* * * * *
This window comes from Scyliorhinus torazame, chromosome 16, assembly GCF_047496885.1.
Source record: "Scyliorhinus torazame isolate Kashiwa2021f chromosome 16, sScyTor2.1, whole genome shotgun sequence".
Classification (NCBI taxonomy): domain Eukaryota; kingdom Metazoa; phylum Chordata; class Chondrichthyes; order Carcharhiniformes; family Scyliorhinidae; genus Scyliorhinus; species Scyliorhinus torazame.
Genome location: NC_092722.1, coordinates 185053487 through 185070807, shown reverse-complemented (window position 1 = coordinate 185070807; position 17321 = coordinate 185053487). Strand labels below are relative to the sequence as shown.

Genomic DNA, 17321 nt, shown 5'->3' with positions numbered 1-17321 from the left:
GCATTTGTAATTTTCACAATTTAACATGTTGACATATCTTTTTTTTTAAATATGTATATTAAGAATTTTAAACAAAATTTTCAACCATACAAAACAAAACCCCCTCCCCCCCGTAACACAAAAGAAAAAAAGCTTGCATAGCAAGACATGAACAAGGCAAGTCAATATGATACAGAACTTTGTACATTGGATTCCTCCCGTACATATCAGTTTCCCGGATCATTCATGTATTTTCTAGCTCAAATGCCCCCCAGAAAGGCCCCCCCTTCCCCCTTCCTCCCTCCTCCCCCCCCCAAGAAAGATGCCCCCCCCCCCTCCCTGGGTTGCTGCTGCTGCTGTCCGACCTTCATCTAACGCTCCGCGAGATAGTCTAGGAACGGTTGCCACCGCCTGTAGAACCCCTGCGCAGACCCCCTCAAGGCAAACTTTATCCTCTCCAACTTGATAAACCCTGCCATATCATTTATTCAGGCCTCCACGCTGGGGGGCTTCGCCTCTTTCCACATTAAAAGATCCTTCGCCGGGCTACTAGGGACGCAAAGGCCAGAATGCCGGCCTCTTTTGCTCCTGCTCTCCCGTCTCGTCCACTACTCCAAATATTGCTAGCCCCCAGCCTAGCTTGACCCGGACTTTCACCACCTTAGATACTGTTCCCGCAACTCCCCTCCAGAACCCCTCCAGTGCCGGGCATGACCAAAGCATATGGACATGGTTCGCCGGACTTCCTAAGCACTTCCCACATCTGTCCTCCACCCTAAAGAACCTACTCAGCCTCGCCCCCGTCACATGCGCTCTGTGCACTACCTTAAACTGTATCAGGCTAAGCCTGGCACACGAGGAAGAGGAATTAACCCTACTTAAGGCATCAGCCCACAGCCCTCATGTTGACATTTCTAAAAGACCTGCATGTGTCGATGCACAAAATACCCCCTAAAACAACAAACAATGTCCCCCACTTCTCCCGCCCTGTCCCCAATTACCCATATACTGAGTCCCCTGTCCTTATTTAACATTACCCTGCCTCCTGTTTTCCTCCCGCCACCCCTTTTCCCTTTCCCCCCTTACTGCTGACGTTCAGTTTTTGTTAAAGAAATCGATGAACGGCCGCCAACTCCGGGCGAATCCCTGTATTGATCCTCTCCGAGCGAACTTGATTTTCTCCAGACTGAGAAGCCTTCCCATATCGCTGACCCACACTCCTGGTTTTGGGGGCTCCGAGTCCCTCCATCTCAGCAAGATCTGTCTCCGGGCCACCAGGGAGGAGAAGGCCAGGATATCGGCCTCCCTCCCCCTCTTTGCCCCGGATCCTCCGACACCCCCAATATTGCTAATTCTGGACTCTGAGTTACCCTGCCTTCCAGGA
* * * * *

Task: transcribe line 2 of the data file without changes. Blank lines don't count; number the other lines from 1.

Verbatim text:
Source record: "Scyliorhinus torazame isolate Kashiwa2021f chromosome 16, sScyTor2.1, whole genome shotgun sequence".